One thing that can be difficult about having a fearful dog is finding someone to watch them who understands their unique needs. Not everyone who works in the pet industry is experienced with or understands how to work with a shy dog. As a dog owner, my biggest fear is that they will somehow damage my dog’s progress without knowing it or somehow lose them because they did not understand their high flight risk.
It’s one of the reasons that most of my vacations these days are “stay-cations” and not big trips to exotic and exciting places. It’s the reason I don’t go to blogging conferences or go to visit some of my blogging friends. I can’t just leave my dogs at a boarding facility or with any pet sitter I hire for those few events when I need to be away. I can’t just trust that someone will keep them safe or that they will know to be gentle and quiet and kind around Daisy. I have to be very cautious about who I trust with my dogs because the progress they have made could easily be damaged with one bad interaction. And in Cupcake’s case, one bad decision could lead to her becoming lost again. I just can’t risk it.
But, last week I found myself in a bit of a conundrum. I had committed to helping out at the sheep herding trials (something I very much wanted to do) without understanding the extended time commitment involved. I would need to be at the trial (almost an hour away from home) from 7 AM to 5 PM. That was a problem. How could I leave the dogs for that long? Who could I trust to let my dogs out if I decided to go? Who could I trust not to “accidentally” let them out of the yard or the front door? Who would understand that Daisy is sensitive to movement and sound and that Cupcake is not trusting of many people? Who could I trust to let them out and not put them in harms way?
In the past, I’ve relied on family or just committed to a half day so I could still get home to let my dogs out or just chosen not to go at all. But, this was one time I didn’t want to opt out. This was something I had been looking forward to doing for several weeks. So the question was… Who could I trust?
I started with a friend who is active in the Lost Dog community because I knew she would be extra cautious about keeping gates closed and ensuring she came into the house in a way that would prevent a dog escaping, but I quickly realized that my dogs might be scared by her presence, having only met her a few times.
Luckily, I have a friend that not only knows my dogs, but understands some of the issues my dogs have when it comes to strangers. She is also someone who helped in Cupcake’s search, so I knew I could trust her to keep the dogs safe too. And, as it turns out, Kellie was the perfect choice. Yes, Cupcake barked at her the whole time (unless she was petting her). Yes, Jasper tried to hump her (something he never does), and yes, Daisy was a little difficult to get inside the house (she has problems with entrances and exits), but in the end it all worked out. Kellie was able to safely care for my dogs, and I felt better knowing she was the one doing it. I was (am) so grateful she was available to help me out.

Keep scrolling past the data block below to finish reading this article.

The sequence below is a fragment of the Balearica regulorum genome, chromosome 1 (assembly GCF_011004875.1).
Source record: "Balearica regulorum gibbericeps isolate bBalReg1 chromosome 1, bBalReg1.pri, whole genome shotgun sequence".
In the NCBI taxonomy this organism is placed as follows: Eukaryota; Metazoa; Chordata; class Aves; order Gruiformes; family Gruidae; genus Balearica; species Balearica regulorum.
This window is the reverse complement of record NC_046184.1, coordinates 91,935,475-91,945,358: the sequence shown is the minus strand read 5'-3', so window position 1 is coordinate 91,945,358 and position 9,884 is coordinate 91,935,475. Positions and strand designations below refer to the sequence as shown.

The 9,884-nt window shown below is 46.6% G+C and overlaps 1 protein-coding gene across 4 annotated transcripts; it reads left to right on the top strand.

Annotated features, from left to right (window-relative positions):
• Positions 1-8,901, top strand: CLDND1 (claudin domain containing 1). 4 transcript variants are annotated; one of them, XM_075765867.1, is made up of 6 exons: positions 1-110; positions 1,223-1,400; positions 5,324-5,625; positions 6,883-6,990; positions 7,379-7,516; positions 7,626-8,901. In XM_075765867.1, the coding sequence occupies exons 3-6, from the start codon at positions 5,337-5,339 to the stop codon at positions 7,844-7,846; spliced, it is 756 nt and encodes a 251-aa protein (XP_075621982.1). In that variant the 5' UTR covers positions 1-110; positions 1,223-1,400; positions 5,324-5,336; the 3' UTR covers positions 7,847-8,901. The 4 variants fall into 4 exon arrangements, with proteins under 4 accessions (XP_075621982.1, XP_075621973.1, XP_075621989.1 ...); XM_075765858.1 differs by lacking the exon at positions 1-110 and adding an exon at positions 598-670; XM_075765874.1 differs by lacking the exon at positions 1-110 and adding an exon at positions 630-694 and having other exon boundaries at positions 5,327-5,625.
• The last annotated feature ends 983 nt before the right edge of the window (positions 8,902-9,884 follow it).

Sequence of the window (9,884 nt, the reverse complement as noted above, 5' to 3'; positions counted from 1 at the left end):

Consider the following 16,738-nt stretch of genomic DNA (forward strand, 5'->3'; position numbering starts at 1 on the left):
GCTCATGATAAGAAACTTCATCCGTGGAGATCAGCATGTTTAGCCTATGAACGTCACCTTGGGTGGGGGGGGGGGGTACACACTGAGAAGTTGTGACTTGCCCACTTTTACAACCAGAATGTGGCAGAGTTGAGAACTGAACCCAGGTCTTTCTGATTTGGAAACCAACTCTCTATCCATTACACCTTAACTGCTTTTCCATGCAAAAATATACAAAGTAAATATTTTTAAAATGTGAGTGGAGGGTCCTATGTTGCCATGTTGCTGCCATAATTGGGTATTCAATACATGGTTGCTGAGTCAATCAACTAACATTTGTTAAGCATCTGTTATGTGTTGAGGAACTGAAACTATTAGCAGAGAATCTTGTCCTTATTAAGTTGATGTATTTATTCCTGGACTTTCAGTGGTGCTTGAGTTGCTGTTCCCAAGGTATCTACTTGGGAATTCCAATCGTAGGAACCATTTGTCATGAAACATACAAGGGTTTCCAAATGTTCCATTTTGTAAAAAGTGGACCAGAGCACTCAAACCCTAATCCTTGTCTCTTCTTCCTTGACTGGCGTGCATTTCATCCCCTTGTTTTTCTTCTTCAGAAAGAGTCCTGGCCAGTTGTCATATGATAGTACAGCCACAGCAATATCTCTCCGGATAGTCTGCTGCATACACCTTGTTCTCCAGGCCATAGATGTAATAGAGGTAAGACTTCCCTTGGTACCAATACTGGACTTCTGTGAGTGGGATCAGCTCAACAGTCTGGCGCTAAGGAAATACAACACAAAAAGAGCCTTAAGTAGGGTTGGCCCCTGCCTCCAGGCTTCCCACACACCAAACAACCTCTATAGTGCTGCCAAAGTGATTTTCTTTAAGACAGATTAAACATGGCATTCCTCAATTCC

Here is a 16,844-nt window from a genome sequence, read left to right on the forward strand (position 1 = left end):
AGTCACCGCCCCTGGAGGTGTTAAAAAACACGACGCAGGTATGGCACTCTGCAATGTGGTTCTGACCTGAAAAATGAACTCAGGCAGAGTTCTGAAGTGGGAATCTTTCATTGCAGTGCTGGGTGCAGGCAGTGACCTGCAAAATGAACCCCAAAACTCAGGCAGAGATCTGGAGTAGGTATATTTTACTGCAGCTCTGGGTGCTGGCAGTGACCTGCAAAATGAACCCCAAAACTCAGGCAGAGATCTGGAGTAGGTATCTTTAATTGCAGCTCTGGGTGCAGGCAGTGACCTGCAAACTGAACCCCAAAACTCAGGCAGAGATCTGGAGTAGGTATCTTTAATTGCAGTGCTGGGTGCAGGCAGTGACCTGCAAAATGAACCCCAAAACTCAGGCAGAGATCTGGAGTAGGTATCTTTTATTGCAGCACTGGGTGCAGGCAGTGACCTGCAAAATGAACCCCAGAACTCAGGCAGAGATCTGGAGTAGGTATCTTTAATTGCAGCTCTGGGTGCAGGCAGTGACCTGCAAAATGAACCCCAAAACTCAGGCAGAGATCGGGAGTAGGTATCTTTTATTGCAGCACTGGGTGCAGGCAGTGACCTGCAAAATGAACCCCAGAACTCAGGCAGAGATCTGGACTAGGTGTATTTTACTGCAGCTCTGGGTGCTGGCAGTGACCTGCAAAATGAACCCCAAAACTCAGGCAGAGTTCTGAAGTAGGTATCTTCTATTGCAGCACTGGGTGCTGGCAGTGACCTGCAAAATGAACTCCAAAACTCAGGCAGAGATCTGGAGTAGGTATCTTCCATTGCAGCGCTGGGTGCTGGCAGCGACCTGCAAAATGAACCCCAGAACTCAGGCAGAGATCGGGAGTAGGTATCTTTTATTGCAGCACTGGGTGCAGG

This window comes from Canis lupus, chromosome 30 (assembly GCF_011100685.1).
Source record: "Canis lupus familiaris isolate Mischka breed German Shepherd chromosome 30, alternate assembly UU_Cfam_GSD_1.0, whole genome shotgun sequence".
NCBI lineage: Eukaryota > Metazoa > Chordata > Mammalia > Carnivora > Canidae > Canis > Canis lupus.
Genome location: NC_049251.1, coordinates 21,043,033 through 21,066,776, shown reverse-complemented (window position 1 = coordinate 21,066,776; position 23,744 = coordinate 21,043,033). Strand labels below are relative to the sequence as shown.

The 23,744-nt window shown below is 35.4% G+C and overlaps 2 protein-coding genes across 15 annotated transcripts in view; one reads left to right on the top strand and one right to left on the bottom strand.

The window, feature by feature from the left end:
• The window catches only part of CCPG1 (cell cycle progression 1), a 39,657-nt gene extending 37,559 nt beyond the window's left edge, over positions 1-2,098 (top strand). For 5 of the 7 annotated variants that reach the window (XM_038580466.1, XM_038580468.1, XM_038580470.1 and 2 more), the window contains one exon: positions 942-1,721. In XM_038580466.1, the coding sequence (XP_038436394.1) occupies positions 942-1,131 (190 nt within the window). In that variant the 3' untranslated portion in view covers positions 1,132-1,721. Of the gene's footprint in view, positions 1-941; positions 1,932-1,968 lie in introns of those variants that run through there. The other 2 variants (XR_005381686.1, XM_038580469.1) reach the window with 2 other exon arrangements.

But, going through this experience made me realize how limited I am in my ability to do certain things. It also made me realize that having a fearful or shy dog should not limit one’s ability to enjoy some time without them. I can’t always forgo events just because I have fearful dogs. I need to find an alternative that work for both them and me. What if I was hurt or unable to come home? Who would care for them then? What would I do if that happened?
Clearly, I need a plan for handling future events like these. I would love to hear what other owners of fearful dogs do when they want to go on vacation or need to spend the day or weekend away. What do you do? How do make sure your dogs are safe while you are away?
Today I am taking another look back to the early years when Daisy came to live with me. This is an old blog post from Daisy’s blog, “Daisy the Wonder Dog (and how she found her inner Lab).” It highlights the progress Daisy had made after I adopted her in 2007.
I think it is a good reminder for those who have a damaged or unsocialized dog. Progress can be made with dogs like Daisy. It just takes time and patience. Often it happens in fits and starts – for every step forward, there are two steps back, understanding this may be easy, but seeing it can be hard. They key is to never give up hope. You need a lot of patience and understanding. You also need learn to learn to celebrate the small successes.